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Thought for the week - Advent III


Isaiah 61.1-4, 8-end

John 1.6-8, 19-28

Another reminiscence from Portsmouth days! During my time as a curate in Southsea I was also part-time on the staff of Portsmouth Cathedral. During this period there were several exhibitions of artwork in the building. One such was an exhibition of carvings by the Polish artist Josef Pyrz. (1946 – 2016) [Some of his work is now in Durham Cathedral]

I was much taken with his work, and particularly with this, called ‘Annunciation 2.’

The figure is over life-size. The Virgin Mary is shown with the Angel Gabriel whispering in her ear. Gabriel ‘speaks the Word’ into Mary, as it were, and the ‘Word becomes flesh’ in the womb of Mary. For Pyrz, the word spoken by Gabriel and Jesus, the Word made flesh are inseparably linked. The figure of Mary is twisted, it is as if she turns round in surprise. Her arms and legs appear as though they are trembling. As we know from the Gospel account of the Annunciation, Mary is afraid, shocked even at what is being asked of her.

Now, this week we are not considering Our Lady in detail, rather we are looking at the Old Testament prophecy of Isaiah, foretelling the words of John the Baptist, who indeed foretells the coming of the Word made flesh, Jesus. We consider too, how Jesus goes on to describe his work, his very reason for taking flesh in the womb of Mary, as Pyrz illustrates.

In our Gospel reading, John the Baptist announces the coming of Jesus. He ‘Prepares the Way of the Lord.’ He is not the Messiah himself he takes great care to point out, but is a voice, preparing the way for the Word – you might say John is speaking the Word. This is reminiscent of (though of course not the same as) Gabriel speaking into the ear of Mary in the carving. Gabriel is not the Word, but carries the Word. John is not the Word, but speaks of the Word.

Mary is not the Word, but carries the Word and brings him into the world. We shall be thinking more about that next Sunday. But for now, we must understand what and who The Word is – who is John preparing the way for?

Our Old Testament reading tells us.

The servant of the Lord said:

1The spirit of the Lord GOD is upon me,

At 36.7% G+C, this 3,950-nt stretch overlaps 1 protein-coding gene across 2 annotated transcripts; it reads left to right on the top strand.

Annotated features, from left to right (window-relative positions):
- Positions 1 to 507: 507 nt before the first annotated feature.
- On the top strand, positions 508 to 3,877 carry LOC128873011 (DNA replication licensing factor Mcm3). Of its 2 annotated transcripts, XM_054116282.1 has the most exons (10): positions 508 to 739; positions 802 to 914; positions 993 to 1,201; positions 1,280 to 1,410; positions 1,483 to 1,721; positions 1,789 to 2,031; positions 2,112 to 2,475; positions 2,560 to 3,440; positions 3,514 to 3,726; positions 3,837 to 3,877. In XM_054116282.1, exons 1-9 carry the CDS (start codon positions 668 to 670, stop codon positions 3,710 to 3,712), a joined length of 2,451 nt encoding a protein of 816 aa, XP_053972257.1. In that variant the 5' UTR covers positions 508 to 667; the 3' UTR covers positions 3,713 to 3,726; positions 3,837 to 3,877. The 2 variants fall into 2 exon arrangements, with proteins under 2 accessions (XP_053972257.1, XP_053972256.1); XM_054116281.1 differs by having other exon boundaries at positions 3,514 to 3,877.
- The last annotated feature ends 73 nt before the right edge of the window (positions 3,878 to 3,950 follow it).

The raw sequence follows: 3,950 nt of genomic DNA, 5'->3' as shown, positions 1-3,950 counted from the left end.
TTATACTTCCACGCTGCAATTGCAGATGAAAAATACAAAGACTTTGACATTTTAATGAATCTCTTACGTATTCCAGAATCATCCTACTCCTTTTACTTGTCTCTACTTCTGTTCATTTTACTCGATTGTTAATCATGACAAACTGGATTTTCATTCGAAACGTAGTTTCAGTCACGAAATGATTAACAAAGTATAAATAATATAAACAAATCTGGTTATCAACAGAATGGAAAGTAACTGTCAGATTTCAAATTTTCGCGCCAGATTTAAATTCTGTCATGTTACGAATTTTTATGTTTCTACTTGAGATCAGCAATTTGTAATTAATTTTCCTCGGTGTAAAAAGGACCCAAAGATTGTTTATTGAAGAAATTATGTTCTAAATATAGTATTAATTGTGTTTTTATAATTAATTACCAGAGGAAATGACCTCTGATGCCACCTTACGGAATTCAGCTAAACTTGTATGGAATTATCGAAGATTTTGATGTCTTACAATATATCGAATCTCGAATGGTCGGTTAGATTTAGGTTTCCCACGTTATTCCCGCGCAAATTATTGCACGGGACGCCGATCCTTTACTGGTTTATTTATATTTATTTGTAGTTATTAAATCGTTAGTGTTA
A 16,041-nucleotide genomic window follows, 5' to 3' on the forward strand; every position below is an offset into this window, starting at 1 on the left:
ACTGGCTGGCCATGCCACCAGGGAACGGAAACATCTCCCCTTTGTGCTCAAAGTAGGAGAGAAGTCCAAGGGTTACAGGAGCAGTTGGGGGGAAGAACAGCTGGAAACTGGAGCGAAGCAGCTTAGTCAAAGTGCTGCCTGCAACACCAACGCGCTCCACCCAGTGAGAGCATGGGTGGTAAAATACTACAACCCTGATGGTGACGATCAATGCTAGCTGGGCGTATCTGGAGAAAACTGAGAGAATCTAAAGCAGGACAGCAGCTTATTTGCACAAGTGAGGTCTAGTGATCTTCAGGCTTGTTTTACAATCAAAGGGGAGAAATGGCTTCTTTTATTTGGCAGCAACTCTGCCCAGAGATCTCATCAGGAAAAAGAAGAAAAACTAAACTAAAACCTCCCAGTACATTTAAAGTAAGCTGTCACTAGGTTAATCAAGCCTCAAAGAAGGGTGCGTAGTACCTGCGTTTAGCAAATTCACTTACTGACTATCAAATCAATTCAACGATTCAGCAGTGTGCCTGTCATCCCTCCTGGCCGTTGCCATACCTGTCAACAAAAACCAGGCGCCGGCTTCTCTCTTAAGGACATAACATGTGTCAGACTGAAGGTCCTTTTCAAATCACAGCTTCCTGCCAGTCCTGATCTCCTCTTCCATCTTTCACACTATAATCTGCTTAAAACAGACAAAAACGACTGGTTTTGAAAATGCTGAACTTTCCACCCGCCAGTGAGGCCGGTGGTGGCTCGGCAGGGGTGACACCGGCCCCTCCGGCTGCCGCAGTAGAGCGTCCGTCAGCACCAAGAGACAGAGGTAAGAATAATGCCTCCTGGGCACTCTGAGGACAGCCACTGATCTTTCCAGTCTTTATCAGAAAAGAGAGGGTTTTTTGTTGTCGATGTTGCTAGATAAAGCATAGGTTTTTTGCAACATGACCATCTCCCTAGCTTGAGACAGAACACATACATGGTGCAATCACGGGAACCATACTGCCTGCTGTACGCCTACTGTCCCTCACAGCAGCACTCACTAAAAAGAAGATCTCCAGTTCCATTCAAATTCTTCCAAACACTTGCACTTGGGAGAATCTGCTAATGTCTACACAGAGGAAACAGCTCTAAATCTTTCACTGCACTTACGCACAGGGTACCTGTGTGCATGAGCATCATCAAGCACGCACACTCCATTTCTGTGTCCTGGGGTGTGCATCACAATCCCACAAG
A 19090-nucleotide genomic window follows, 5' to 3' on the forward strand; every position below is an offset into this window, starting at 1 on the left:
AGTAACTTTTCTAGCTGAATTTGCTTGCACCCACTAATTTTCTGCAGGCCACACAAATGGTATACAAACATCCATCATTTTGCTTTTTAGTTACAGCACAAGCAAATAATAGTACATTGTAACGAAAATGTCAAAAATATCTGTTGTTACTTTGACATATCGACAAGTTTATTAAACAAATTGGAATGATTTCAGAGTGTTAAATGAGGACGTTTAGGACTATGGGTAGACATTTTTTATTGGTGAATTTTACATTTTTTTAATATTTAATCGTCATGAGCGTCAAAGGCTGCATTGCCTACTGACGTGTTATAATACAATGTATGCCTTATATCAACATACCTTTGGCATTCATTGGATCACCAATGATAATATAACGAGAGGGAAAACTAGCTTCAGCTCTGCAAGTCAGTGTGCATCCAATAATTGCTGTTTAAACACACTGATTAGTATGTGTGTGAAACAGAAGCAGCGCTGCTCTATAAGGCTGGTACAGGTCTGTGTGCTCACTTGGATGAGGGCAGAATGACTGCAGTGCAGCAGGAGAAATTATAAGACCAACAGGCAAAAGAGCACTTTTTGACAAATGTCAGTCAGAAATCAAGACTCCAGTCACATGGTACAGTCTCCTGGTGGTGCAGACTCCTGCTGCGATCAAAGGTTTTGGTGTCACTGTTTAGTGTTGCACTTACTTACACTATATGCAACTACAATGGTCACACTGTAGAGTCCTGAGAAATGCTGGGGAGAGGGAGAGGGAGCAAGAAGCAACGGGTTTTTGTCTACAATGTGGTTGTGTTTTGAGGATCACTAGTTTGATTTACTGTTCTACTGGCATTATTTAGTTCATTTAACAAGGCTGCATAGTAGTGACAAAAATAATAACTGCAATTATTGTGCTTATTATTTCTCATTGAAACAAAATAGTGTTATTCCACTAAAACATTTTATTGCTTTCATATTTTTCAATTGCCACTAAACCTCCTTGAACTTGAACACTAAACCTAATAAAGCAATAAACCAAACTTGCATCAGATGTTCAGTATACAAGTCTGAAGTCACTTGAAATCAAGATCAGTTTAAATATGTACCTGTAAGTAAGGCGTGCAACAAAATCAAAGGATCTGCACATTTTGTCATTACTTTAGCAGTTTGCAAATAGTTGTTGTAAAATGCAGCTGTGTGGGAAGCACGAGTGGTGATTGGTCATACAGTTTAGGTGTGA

because the LORD has anointed me;

he has sent me to bring good news to the poor,

to bind up the broken-hearted,

to proclaim liberty to the captives,

and release to the prisoners;

2to proclaim the year of the LORD’s favour,

and the day of vengeance of our God;

to comfort all who mourn;

Mary exclaims this in her Magnificat in response to the greeting of Elizabeth

He hath shewed strength with his arm :

he hath scattered the proud in the imagination of their hearts.

He hath put down the mighty from their seat :

and hath exalted the humble and meek.

He hath filled the hungry with good things :

and the rich he hath sent empty away.

These are the words of Jesus himself at the beginning of his ministry. (Lk ch4)

(Jesus) went to Nazareth, where he had been brought up, and on the Sabbath day he went into the synagogue, as was his custom. He stood up to read, and the scroll of the prophet Isaiah was handed to him. Unrolling it, he found the place where it is written:

“The Spirit of the Lord is on me,

because he has anointed me

to proclaim good news to the poor.

He has sent me to proclaim freedom for the prisoners

and recovery of sight for the blind,

to set the oppressed free,

to proclaim the year of the Lord’s favour.” f

Then he rolled up the scroll, gave it back to the attendant and sat down. The eyes of everyone in the synagogue were fastened on him. He began by saying to them, “Today this scripture is fulfilled in your hearing.”

Isaiah, John, Mary, Jesus himself, all tell us that his ministry will be one of

• bias to the poor,

• aid to the oppressed,

• feeding of the hungry

• and the putting down of the mighty

No wonder Mary is afraid!

But perhaps we too should be afraid! For if we are called to proclaim Jesus, if we are called to proclaim the ways of Jesus to the world and to live his life, then this must be our proclamation & our life too.

Like Mary in the carving, truly, our legs and our arms should shake!


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